- The Vodafone Foundation tackles the equal access problem with mobile phones
- Girls are often sharing phones in secret, but nearly half now say they own one
- Vodafone Foundation says girls are being left behind in many countries
Every aspect of mobile usage has been gone over (many times) but this is the first study, lead by the Vodafone Foundation, that has tackled the mobile phone’s role in the global teenage gender divide. Is the mobile a bringer of greater autonomy, horizon broadening and enhanced personal security for girls the world over? Or is it sometimes a way of reinforcing gender roles and, for girls, lower expectations?
A mixed picture. All the disparities between boys and girls are in the stats, but the percentage differences between them are often very much lower than you’d expect. So while there’s a lot reinforcing going on there’s often a healthy (though not ideal) number of girls experiencing good things.
For instance girls’ mobile phone access in developing nations is higher than expected, say the study authors - while only 44% of girls interviewed in the study say they own a phone, more than half (52%) access phones by borrowing one. The study reveals that phones make girls feel more connected (50%), provide access to education (47%), reduce boredom (62%), increase access to restricted information (26%), and increase their confidence (20%).
The downside is that girls’ access and use is dramatically restricted by negative social norms that prevent them from having the same freedoms as boys. More than two-thirds (67%) of boys surveyed reported owning a phone (compared to 44% of girls) and 28% borrowed - compared to more than half (52%) for girls. But again, nearly half of girls reported owning a phone - higher than you might have thought?
In response, girls are sharing and borrowing phones in secret, putting them disproportionately at risk of violence or exploitation.
In countries such as Nigeria and Malawi, boys are more likely to use a phone for a more sophisticated range of activities than girls, like using WhatsApp and Facebook, searching the internet for news or finding jobs. On the other hand, girls in these locations are more likely be restricted to using phones for more basic day-to-day tasks that require lower levels of tech literacy, like calling their parents or using the calculator.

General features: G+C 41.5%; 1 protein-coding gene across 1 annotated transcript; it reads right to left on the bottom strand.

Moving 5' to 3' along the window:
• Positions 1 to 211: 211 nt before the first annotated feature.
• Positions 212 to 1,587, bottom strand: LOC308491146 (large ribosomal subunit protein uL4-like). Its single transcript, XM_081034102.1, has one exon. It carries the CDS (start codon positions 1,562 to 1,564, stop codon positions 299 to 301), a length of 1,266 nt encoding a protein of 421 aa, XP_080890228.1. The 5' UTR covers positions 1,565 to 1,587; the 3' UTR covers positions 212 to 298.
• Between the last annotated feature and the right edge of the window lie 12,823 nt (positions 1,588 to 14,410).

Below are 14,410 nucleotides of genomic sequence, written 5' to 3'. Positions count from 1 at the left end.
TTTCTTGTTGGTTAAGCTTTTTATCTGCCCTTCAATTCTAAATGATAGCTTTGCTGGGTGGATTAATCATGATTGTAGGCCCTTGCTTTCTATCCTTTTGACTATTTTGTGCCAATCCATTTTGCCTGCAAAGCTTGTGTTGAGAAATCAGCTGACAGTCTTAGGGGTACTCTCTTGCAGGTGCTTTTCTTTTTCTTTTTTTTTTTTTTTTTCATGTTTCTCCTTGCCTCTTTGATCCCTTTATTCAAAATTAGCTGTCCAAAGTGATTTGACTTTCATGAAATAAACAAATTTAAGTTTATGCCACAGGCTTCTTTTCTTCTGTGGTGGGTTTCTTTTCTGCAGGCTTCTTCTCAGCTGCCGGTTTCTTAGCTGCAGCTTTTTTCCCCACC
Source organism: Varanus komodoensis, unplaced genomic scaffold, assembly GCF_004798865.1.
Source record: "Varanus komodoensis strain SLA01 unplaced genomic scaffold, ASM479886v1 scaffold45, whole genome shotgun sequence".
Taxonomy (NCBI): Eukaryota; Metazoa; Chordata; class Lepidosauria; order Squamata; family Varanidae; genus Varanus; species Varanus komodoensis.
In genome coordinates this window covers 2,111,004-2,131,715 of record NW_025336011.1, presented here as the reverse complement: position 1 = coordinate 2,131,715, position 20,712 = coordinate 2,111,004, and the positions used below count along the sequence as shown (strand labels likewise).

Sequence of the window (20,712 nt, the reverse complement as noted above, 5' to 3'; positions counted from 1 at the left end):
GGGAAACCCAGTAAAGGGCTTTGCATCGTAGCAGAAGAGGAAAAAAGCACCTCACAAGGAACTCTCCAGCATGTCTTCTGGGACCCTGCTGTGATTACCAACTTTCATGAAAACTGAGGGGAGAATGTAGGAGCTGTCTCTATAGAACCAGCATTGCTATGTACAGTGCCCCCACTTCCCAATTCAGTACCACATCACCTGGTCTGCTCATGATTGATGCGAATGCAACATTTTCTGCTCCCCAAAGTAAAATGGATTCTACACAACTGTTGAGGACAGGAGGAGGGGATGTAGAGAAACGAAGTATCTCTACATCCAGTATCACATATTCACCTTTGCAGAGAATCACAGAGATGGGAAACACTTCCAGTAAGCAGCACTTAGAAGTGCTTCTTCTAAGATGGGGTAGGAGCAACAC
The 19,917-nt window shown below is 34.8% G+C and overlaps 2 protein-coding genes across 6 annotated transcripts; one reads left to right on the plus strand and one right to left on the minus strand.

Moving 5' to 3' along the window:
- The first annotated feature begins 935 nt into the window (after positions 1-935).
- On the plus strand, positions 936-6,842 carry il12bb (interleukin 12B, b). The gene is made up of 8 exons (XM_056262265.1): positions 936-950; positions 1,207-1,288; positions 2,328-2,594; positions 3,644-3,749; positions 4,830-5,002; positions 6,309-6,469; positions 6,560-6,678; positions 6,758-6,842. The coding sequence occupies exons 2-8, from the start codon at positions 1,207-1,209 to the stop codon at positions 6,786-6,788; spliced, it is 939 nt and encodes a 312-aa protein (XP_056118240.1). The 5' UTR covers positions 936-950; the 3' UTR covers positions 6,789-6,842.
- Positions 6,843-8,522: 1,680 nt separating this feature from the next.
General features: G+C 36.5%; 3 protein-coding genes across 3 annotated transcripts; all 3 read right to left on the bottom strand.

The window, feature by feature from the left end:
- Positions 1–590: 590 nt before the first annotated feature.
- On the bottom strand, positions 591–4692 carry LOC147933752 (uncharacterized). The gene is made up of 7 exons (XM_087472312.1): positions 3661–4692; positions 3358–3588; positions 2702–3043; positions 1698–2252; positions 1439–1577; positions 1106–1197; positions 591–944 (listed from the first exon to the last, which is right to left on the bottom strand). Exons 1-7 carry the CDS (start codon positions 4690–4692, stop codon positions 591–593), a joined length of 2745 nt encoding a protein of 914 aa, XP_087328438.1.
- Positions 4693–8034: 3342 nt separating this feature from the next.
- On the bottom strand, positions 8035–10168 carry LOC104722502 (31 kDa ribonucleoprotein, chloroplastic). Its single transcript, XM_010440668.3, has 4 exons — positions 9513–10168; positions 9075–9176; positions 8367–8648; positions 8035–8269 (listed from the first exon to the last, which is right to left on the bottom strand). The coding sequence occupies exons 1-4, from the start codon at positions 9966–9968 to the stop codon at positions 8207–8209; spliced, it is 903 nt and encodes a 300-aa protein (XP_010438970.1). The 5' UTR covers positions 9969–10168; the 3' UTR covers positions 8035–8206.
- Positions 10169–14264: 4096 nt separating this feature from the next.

While in India and Bangladesh, girls seen using phones often face negative judgement from community members, meaning parents are more likely to ban access to a device. Girls who break rules around phones are also more likely to be punished by scolding, beatings, being kept out of school or even early marriage.
Restrictions on girls’ use of mobile also mean girls are more likely to resort to unsafe and covert behaviours to access phones. In locations such as Northern Nigeria, where girls need parental permission to use phones, girls say that boys will often give their girlfriend a secret phone, so that he can contact her privately whenever he wants.
Kecia Bertermann, Technical Director of Digital Research, Girl Effect, which also worked on the study, points out that unequal access to technology is a growing area of research, but ‘girls’ are typically subsumed within the broader category of ‘women’, so their unique challenges often go unreported.
According to Andrew Dunnett, Vodafone Foundation Director, “Girls are being left behind. In many countries access to mobile is key to a girls’ health, learning and development. We need to face the reality that girls and boys do not have equal access to mobile, and design services that reach the girls and meet their needs in this context. We want this research to inform and support the tech and development sectors in meeting girls’ needs and making real progress in achieving the UN’s Sustainable Development Goals.”
Vodafone Foundation and Girl Effect have committed to empower seven million vulnerable girls across eight countries with access to the services they need through mobile. Working in partnership with multiple partners and funders, their aim is to generate total funds of up to $25m over five years, including a $5m contribution from the Vodafone Foundation, to achieve this ambitious goal.